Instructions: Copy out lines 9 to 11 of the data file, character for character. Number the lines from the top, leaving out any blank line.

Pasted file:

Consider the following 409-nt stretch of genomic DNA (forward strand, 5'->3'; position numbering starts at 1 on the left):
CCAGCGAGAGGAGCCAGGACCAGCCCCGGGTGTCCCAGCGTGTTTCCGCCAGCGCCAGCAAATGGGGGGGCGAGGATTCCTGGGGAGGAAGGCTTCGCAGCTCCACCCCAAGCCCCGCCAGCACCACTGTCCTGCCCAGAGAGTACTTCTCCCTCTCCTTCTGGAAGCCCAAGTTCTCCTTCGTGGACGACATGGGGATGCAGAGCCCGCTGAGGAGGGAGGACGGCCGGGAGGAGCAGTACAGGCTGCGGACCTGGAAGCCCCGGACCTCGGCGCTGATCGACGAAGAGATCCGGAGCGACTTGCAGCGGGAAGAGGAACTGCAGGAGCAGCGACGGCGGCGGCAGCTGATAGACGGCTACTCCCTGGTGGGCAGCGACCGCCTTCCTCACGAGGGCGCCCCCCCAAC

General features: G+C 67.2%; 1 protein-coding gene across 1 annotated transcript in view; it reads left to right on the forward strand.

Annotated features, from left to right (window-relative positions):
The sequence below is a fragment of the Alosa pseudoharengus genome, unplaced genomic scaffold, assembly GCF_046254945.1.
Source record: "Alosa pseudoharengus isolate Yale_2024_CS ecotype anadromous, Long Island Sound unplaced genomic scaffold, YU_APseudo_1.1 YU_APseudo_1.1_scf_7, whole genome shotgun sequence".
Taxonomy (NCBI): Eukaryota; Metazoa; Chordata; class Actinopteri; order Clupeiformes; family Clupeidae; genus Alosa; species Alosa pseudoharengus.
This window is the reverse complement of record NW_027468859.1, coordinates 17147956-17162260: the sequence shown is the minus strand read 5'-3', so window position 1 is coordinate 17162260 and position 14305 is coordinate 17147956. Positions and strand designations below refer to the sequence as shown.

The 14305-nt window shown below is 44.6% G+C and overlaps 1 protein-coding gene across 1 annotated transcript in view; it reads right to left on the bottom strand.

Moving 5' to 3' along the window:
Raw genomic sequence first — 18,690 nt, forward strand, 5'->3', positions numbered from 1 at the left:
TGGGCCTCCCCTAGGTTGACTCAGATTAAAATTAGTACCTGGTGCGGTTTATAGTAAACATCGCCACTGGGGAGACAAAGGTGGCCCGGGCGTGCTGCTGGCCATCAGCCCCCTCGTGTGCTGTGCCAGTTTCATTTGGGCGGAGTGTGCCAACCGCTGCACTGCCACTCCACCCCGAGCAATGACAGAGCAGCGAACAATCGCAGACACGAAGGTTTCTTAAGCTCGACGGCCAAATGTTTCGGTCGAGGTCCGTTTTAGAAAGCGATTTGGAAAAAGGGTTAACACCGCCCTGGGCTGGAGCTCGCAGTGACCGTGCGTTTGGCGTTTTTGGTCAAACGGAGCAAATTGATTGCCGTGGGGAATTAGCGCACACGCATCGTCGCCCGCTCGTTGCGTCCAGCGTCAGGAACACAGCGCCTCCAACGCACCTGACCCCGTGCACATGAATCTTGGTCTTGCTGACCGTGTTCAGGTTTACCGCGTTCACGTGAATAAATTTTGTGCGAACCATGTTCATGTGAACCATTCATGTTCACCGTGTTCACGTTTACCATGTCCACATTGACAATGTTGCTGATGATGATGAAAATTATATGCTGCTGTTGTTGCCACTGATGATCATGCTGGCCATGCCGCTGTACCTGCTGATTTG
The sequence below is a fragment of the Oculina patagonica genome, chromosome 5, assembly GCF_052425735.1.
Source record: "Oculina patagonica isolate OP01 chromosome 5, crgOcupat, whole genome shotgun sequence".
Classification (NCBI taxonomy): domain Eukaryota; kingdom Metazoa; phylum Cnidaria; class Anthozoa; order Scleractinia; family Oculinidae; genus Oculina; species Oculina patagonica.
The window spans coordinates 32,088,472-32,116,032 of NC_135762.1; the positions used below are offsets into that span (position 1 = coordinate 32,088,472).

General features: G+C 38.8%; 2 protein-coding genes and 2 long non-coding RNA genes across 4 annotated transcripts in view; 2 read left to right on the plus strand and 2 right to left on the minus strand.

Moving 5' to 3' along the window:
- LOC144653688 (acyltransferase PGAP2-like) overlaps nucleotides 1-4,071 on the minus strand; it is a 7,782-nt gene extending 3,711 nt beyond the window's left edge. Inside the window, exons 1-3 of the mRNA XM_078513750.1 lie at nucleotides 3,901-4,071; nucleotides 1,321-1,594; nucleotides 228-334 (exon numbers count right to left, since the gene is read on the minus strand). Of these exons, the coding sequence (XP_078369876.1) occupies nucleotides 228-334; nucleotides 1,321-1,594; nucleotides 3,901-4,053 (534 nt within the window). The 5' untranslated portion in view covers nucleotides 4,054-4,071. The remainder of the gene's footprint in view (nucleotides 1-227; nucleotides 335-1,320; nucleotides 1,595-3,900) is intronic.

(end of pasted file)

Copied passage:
The 14305-nt window shown below is 44.6% G+C and overlaps 1 protein-coding gene across 1 annotated transcript in view; it reads right to left on the bottom strand.

Moving 5' to 3' along the window:
Raw genomic sequence first — 18,690 nt, forward strand, 5'->3', positions numbered from 1 at the left: